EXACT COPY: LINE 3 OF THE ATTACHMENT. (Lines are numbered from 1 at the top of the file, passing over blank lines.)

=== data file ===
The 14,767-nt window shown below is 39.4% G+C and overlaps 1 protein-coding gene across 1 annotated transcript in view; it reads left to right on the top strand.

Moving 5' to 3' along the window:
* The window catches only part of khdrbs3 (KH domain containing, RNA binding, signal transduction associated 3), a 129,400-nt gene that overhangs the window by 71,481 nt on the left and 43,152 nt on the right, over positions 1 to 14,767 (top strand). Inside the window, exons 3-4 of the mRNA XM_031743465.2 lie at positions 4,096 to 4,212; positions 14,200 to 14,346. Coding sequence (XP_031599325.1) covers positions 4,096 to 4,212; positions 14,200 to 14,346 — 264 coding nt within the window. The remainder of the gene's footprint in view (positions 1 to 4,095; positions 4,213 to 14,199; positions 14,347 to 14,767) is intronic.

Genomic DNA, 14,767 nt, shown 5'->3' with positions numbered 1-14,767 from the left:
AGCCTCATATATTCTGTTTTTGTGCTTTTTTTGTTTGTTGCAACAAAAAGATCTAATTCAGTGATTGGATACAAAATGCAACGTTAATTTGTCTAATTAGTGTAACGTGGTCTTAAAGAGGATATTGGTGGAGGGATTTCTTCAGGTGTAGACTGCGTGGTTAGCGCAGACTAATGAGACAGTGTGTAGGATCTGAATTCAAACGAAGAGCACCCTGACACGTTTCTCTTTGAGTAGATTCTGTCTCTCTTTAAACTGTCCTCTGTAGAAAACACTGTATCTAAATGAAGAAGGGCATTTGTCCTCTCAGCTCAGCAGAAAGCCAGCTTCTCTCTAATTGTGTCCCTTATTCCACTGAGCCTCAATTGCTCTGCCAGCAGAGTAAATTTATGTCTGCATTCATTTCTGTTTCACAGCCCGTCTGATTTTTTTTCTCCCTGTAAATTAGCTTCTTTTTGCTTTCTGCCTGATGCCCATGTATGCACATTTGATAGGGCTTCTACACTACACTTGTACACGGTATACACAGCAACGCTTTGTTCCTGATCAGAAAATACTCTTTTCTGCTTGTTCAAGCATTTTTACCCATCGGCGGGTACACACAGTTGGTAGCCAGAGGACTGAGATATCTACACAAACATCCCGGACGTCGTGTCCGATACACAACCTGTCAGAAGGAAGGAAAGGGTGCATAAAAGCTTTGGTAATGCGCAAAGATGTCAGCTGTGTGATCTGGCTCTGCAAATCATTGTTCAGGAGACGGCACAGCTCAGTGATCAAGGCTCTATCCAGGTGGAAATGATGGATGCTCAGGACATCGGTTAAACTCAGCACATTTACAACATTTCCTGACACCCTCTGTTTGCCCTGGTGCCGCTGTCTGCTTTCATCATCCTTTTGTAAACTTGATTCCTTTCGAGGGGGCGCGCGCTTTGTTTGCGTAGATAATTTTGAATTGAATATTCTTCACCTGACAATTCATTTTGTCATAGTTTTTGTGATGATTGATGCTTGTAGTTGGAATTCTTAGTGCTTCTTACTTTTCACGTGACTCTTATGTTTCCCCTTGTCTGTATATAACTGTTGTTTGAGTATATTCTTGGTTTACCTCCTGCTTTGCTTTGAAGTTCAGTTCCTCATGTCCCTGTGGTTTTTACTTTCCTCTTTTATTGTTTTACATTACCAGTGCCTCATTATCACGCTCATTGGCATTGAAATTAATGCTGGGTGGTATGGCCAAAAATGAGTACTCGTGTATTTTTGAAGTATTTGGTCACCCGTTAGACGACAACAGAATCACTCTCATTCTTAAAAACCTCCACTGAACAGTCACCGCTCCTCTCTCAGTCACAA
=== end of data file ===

* The window catches only part of khdrbs3 (KH domain containing, RNA binding, signal transduction associated 3), a 129,400-nt gene that overhangs the window by 71,481 nt on the left and 43,152 nt on the right, over positions 1 to 14,767 (top strand). Inside the window, exons 3-4 of the mRNA XM_031743465.2 lie at positions 4,096 to 4,212; positions 14,200 to 14,346. Coding sequence (XP_031599325.1) covers positions 4,096 to 4,212; positions 14,200 to 14,346 — 264 coding nt within the window. The remainder of the gene's footprint in view (positions 1 to 4,095; positions 4,213 to 14,199; positions 14,347 to 14,767) is intronic.